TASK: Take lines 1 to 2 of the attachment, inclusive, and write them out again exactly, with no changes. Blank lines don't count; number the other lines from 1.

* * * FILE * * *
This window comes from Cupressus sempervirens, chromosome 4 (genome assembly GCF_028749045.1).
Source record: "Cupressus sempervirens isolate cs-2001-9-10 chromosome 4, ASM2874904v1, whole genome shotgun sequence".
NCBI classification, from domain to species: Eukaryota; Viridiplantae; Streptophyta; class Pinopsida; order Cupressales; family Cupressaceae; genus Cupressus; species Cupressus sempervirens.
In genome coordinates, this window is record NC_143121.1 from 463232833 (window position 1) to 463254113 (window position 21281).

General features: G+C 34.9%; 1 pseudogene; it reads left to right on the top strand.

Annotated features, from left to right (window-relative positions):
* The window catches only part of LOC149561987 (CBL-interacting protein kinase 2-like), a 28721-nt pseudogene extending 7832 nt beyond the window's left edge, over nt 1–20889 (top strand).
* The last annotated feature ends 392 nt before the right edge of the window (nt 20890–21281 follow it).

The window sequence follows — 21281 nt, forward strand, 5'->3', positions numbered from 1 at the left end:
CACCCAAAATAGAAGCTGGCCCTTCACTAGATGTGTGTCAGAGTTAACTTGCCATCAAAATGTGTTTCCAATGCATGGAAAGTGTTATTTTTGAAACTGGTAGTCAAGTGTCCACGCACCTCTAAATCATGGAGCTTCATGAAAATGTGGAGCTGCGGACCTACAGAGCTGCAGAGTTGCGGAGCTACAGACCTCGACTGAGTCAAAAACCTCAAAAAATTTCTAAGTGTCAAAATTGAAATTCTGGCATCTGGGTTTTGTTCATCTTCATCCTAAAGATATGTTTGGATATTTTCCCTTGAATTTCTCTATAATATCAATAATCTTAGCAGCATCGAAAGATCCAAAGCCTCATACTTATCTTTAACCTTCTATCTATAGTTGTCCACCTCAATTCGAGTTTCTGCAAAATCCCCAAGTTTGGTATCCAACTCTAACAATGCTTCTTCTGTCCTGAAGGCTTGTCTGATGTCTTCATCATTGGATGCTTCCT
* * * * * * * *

This window comes from Cupressus sempervirens, chromosome 4 (genome assembly GCF_028749045.1).
Source record: "Cupressus sempervirens isolate cs-2001-9-10 chromosome 4, ASM2874904v1, whole genome shotgun sequence".